The power of soft skills: how to highlight yours

Team of young workers behind computer
Team of young workers behind computer while woman presents a powerpoint

You’ve probably stumbled upon the terms ‘hard skills’ and ‘soft skills’ all too often in the search for a new challenge in your career. Although the name might suggest otherwise, recruiters tend to shift their focus to the latter in recent years, as they say a lot about a person’s character. It seems that also leads to a pitfall: you can’t just pinpoint all your character traits, right?

To answer that question let’s explain the difference between the two first. Hard skills, or technical skills are job-specific and measurable, and every function has its own demands that fit a specific profile. Soft skills, however, are non-technical skills that are often referred to as ‘people skills’. They tend to be a lot more abstract and tell you more about how a person works, instead of what a person knows. Problem-solving, teamwork, and time management are just a few examples of traits that are considered to be soft skills. The difference between hard skills is that they tend to be less ‘manufacturable’.  An example of a candidate that possesses plenty of hard skills, but is lacking soft skills would be someone with all the credentials, degrees and whatnot, but is not able to function properly within a team due to a lack of empathy. That’s exactly why recruiters would never ignore these soft skills.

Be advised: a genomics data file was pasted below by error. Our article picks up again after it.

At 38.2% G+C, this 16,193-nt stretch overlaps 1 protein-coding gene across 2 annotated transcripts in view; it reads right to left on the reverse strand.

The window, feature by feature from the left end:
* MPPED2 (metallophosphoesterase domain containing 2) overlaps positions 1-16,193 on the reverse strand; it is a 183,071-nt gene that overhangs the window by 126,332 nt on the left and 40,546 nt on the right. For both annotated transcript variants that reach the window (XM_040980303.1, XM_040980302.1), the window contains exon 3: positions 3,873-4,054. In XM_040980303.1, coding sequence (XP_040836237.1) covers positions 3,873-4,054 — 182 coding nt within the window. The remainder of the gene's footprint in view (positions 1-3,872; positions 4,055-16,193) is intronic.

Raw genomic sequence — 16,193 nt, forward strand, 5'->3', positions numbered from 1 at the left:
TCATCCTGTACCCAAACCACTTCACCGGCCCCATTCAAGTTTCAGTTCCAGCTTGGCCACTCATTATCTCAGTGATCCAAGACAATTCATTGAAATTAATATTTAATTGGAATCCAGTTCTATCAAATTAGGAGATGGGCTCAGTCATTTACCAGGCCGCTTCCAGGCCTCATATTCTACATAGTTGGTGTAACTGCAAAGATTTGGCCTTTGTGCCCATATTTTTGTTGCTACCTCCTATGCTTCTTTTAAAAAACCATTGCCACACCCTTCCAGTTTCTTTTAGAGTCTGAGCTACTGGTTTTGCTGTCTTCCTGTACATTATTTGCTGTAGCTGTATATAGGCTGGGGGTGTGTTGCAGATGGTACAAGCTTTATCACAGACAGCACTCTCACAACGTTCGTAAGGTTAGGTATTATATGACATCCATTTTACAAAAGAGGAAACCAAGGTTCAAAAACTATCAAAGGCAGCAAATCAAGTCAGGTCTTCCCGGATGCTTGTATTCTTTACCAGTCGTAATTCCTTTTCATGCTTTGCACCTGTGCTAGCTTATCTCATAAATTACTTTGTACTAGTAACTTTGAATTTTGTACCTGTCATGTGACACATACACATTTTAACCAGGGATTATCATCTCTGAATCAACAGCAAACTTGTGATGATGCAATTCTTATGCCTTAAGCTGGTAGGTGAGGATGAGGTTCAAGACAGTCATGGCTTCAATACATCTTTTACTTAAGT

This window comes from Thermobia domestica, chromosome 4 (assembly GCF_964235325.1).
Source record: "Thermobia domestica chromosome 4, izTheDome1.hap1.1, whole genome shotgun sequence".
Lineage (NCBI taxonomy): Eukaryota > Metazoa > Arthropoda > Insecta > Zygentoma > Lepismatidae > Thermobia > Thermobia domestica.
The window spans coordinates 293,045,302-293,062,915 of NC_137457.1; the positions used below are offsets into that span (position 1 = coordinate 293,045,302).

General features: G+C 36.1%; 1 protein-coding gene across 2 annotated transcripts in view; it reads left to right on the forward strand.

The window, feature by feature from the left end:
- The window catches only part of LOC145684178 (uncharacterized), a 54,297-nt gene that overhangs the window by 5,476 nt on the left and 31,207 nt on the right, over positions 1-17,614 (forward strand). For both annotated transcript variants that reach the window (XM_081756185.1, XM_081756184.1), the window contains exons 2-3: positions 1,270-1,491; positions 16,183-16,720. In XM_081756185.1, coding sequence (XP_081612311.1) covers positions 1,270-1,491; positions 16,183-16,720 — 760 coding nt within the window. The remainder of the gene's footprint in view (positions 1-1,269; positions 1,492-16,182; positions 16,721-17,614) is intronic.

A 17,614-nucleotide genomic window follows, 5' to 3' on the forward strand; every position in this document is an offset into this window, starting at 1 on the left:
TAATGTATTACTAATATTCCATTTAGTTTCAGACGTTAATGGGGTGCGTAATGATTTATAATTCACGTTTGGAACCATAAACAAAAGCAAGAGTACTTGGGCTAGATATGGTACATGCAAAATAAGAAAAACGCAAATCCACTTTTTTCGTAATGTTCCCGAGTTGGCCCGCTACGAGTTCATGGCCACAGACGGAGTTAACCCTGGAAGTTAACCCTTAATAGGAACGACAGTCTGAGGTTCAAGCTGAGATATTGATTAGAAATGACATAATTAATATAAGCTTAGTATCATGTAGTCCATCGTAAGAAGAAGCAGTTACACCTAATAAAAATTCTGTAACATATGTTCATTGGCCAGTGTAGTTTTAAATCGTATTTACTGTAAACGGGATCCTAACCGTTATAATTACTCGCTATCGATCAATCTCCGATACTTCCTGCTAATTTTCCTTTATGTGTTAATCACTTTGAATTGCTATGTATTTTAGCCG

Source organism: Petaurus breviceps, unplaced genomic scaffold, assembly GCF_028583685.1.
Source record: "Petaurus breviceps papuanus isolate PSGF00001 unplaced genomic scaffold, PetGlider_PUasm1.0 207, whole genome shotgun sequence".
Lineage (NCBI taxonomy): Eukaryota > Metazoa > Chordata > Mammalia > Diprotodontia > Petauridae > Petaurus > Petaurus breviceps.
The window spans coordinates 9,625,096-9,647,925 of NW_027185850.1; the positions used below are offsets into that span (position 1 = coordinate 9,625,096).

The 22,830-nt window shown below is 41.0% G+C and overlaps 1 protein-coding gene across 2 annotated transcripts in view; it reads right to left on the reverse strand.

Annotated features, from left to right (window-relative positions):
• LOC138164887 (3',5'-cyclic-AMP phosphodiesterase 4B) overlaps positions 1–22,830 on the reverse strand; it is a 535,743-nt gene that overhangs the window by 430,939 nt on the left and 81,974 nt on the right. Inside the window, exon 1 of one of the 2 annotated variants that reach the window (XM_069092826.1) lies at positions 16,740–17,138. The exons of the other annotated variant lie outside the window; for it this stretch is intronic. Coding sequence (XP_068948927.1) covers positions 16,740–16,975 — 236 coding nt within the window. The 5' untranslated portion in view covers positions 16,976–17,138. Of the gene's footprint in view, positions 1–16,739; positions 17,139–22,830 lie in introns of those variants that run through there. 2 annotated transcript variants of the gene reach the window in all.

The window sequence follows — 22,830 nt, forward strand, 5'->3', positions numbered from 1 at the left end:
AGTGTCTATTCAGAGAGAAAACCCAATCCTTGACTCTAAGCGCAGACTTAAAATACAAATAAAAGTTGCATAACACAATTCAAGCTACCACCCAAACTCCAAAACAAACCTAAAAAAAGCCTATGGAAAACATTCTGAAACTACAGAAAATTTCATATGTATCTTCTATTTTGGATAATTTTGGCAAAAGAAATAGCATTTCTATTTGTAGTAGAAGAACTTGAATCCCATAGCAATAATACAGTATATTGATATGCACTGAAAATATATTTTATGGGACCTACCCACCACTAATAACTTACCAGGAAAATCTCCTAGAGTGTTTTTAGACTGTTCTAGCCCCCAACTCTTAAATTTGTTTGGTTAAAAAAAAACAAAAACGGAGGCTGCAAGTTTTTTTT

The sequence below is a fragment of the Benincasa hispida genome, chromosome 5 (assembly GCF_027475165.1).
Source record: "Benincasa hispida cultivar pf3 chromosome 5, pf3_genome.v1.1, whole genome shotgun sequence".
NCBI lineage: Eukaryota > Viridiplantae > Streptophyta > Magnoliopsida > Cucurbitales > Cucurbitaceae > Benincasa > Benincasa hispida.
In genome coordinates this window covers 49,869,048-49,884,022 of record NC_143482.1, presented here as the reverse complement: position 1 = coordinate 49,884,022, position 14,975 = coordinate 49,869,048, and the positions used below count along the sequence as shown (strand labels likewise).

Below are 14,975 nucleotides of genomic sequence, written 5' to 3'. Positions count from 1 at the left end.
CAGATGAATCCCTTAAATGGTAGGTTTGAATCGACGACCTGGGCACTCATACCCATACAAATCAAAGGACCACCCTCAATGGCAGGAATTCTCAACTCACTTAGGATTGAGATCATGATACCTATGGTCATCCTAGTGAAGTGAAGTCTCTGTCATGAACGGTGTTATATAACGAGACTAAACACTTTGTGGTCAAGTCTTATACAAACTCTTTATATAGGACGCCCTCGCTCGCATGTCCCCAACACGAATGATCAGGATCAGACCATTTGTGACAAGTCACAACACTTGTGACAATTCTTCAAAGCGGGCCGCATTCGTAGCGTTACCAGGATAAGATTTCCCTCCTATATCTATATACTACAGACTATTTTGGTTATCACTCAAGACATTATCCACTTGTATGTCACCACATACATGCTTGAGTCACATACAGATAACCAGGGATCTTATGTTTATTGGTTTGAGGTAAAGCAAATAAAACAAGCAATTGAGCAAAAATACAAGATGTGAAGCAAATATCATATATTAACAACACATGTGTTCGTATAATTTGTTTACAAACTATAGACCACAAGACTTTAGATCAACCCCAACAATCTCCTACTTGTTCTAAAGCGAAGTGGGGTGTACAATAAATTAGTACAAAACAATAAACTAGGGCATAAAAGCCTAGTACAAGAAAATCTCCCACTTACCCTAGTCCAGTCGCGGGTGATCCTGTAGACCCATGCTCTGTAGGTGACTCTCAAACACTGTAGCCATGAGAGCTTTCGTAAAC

An adaptable and flexible employee

An employee that possesses a lot of soft skills is one of every employer’s greatest assets, but not just for being able to function properly within a team. Another major reason why they are so important is that these skills are transferable, which means that they are a utility regardless of the person’s function within a company. If an employee thinks it’s time for a new challenge internally, the soft skills he or she possesses can also be put to use within that new title. The power of soft skills is also backed by scientific evidence, that highlights them as predictors of job performance, career success and leadership potential, providing plenty of reasons why you should discover your own soft skill set. In order to do that you first need to know which ones you already possess and most importantly, how to highlight them.

Map out your skills

A very useful tool to map out what skills you already have and where there’s room for improvement is Josie, where your profile will be scored on experience, education, hard skills and – you guessed it – your soft skills. The first thing you’ll notice is that there are probably a few gaps in your resume you can instantly improve to get a better rating on all aspects, including your soft skills. Once you’re aware of the soft skills that are already there, you might consider looking at ways to work on the rest. You can try coaching for example, which has proven to have very strong effects on an individual’s career success, and moderate-to-strong effects on performance. As long as you remember that no matter what soft skills you want to improve, it all starts with a crucial one: dedication.

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